ACCC targets Nurofen

Nurofen Specific Pain products_0

The Australian Competition and Consumer Commission (ACCC) has launched legal proceedings in the Federal Court against Reckitt Benckiser Australia, alleging the company made false and misleading claims that its Nurofen specific pain products were each formulated to treat a specific kind of pain, when the products are identical.

The Nurofen specific pain product range consists of Nurofen Back Pain, Nurofen Period Pain, Nurofen Migraine Pain, and Nurofen Tension Headache.

In Australia, Reckitt Benckiser markets and supplies a range of consumer health and household brands, including Nurofen, Mortein, Clearasil, Finish, Airwick, and Gaviscon.

The ACCC alleges that Reckitt Benckiser made representations on the packaging of each Nurofen Specific Pain Product, and on its website that each product was designed and formulated to treat a particular type of pain, had specific efficacy in treating a particular type of pain; and solely treated a particular type of pain.

The ACCC alleges that these representations were false or misleading because the caplets in all four Nurofen Specific Pain Products are identical and each contain the same active ingredient, ibuprofen lysine 342mg.

All four products are also approved on the Australian Register of Therapeutic Goods as being suitable for treating a wide variety of pain types.

“The ACCC takes false or misleading claims about the efficacy of health and medical products very seriously,” ACCC chairman, Rod Sims, said.

“In this case, we allege that consumers have been misled into purchasing Nurofen Specific Pain Products under the belief that each product is specifically designed for and effective in treating a particular type of pain, when this is not the case,” Sims said.

“The retail price of the Nurofen Specific Pain Products is significantly above that of other comparable analgesic products that also act as general pain relievers. Recent price sampling conducted by the ACCC revealed that these products are being sold at retail prices around double that of Nurofen’s standard ibuprofen products and standard products of its competitors.”

In reponse to the ACCC’s claims, Nurofen said all packs are approved by the Therapeutic Goods Administration (TGA) and comply with TGA’s regulatory guidelines.

“Nurofen pain-specific products provide easiernavigation of pain relief options in the grocery environment for consumers who are experiencinga particular type of pain. Nurofen is committed to the quality use of medicines and promoting and protecting the health of Australians. As part of this commitment and responsibility, Nurofen works closely with all regulatory bodies to ensure high standards compliance to guidelines,” the company stated.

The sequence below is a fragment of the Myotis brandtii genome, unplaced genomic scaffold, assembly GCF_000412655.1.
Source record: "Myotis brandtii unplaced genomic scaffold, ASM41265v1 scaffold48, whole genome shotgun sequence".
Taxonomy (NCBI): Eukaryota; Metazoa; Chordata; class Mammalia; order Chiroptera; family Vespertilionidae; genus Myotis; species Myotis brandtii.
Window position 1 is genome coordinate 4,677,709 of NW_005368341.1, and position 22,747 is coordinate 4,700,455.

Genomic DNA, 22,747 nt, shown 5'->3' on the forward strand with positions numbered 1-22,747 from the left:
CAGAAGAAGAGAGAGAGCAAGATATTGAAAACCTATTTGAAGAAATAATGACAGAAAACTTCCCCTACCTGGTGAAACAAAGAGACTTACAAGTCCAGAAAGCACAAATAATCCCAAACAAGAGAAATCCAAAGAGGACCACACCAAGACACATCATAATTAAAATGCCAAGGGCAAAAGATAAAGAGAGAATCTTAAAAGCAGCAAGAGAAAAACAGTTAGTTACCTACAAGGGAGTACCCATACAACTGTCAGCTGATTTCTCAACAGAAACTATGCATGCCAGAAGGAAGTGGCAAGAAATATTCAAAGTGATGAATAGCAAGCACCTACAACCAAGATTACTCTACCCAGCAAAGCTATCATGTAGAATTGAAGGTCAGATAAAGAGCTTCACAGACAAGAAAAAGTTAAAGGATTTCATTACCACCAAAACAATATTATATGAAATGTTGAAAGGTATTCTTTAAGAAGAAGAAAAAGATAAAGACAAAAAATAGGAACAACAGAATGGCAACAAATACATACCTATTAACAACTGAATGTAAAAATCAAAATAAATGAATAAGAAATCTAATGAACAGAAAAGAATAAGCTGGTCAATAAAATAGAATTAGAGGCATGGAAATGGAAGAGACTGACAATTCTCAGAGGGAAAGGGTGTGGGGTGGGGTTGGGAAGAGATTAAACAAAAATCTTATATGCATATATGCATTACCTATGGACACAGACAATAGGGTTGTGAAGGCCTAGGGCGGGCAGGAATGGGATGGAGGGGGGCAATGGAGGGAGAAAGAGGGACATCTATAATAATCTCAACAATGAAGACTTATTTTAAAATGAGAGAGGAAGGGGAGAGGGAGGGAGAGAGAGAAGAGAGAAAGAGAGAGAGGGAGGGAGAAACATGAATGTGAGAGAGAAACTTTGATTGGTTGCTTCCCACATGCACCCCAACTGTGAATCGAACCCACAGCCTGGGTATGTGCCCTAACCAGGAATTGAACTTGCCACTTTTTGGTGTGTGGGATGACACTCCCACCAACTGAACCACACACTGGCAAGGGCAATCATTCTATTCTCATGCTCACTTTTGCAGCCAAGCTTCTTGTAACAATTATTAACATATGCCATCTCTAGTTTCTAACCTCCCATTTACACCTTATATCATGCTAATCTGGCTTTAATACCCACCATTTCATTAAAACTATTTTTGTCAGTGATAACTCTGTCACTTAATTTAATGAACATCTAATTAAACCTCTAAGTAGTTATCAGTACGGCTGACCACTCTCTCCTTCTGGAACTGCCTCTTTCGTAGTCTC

Nurofen says it will “continue to work with regulators to ensure its packaging continues to be fully aligned with all guidelines and requirements and still offer consumers with clear pain relief options for their pain type”.

The matter is listed for a case management conference on 31 March 2015 in the Federal Court of Australia in Sydney.

Consumer advocacy group, Choice, said it welcome the ACCC investigation, with the move following a Choice investigation last year that found consumers were unnecessarily paying a premium because they believed a pain pill would target a particular part of their body.

“In reality the only relief their targeted marketing claims provide is to the weight of your wallet,” Tom Godfrey, Choice head of media, said.

According to Euromonitor International, in 2013 Australians spent around $629 million on over the counter painkillers with branded products such as Panadol (28 per cent) and Nurofen (22 per cent) dominating the market.

“Whether the pills claim to target your back or a tension headache they’ll certainly target your hip pocket – costing up to twice as much as standard Nurofen,” said Godfrey.

“At best, claims that the active ingredients in pain pills can target your ‘neck and back’, period pain or headache are hard to swallow.”

“But that doesn’t stop supermarket or pharmacy shelves being packed with numerous Panadol and Nurofen products that at first glance appear to be vastly different. The most effective targeted relief you can get is to look at the active ingredients on the pack. 200mg of ibuprofen is 200mg of ibuprofen – reaching for the pack with a flashy name or a targeted claim will just leave you with a pain in your hip pocket.”


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